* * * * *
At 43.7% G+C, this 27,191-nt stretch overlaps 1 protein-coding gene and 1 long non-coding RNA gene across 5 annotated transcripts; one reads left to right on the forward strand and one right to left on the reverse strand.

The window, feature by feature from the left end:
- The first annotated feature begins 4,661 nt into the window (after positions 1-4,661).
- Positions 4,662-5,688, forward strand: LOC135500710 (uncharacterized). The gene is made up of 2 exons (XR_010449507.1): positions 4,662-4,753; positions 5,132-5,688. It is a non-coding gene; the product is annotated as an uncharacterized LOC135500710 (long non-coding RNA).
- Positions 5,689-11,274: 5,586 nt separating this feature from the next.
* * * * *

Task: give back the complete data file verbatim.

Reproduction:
At 43.7% G+C, this 27,191-nt stretch overlaps 1 protein-coding gene and 1 long non-coding RNA gene across 5 annotated transcripts; one reads left to right on the forward strand and one right to left on the reverse strand.

The window, feature by feature from the left end:
- The first annotated feature begins 4,661 nt into the window (after positions 1-4,661).
- Positions 4,662-5,688, forward strand: LOC135500710 (uncharacterized). The gene is made up of 2 exons (XR_010449507.1): positions 4,662-4,753; positions 5,132-5,688. It is a non-coding gene; the product is annotated as an uncharacterized LOC135500710 (long non-coding RNA).
- Positions 5,689-11,274: 5,586 nt separating this feature from the next.